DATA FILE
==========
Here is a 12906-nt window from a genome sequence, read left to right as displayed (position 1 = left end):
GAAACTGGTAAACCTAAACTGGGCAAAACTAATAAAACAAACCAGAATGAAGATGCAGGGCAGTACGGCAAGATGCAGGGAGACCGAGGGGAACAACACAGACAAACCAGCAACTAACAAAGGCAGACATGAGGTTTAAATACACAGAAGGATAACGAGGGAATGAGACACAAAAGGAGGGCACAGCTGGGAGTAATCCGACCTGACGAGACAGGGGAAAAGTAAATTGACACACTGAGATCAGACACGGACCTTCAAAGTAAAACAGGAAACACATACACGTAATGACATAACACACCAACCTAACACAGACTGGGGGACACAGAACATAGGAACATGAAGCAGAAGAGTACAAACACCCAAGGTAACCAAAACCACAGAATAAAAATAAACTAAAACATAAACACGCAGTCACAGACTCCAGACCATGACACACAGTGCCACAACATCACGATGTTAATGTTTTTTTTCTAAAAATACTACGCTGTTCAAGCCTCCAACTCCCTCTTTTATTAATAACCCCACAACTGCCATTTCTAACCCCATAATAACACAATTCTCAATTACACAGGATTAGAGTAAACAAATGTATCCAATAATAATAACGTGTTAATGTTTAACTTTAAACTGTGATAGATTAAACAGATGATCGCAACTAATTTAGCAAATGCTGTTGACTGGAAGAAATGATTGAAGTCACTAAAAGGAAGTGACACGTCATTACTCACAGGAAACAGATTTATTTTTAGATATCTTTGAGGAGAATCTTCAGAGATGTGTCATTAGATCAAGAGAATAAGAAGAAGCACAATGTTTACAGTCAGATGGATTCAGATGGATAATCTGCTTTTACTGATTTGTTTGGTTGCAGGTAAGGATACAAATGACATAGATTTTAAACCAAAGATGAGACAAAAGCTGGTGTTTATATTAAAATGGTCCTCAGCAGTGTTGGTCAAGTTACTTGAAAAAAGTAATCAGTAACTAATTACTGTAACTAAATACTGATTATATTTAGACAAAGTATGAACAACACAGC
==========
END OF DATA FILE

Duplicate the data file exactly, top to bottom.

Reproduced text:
Here is a 12906-nt window from a genome sequence, read left to right as displayed (position 1 = left end):
GAAACTGGTAAACCTAAACTGGGCAAAACTAATAAAACAAACCAGAATGAAGATGCAGGGCAGTACGGCAAGATGCAGGGAGACCGAGGGGAACAACACAGACAAACCAGCAACTAACAAAGGCAGACATGAGGTTTAAATACACAGAAGGATAACGAGGGAATGAGACACAAAAGGAGGGCACAGCTGGGAGTAATCCGACCTGACGAGACAGGGGAAAAGTAAATTGACACACTGAGATCAGACACGGACCTTCAAAGTAAAACAGGAAACACATACACGTAATGACATAACACACCAACCTAACACAGACTGGGGGACACAGAACATAGGAACATGAAGCAGAAGAGTACAAACACCCAAGGTAACCAAAACCACAGAATAAAAATAAACTAAAACATAAACACGCAGTCACAGACTCCAGACCATGACACACAGTGCCACAACATCACGATGTTAATGTTTTTTTTCTAAAAATACTACGCTGTTCAAGCCTCCAACTCCCTCTTTTATTAATAACCCCACAACTGCCATTTCTAACCCCATAATAACACAATTCTCAATTACACAGGATTAGAGTAAACAAATGTATCCAATAATAATAACGTGTTAATGTTTAACTTTAAACTGTGATAGATTAAACAGATGATCGCAACTAATTTAGCAAATGCTGTTGACTGGAAGAAATGATTGAAGTCACTAAAAGGAAGTGACACGTCATTACTCACAGGAAACAGATTTATTTTTAGATATCTTTGAGGAGAATCTTCAGAGATGTGTCATTAGATCAAGAGAATAAGAAGAAGCACAATGTTTACAGTCAGATGGATTCAGATGGATAATCTGCTTTTACTGATTTGTTTGGTTGCAGGTAAGGATACAAATGACATAGATTTTAAACCAAAGATGAGACAAAAGCTGGTGTTTATATTAAAATGGTCCTCAGCAGTGTTGGTCAAGTTACTTGAAAAAAGTAATCAGTAACTAATTACTGTAACTAAATACTGATTATATTTAGACAAAGTATGAACAACACAGC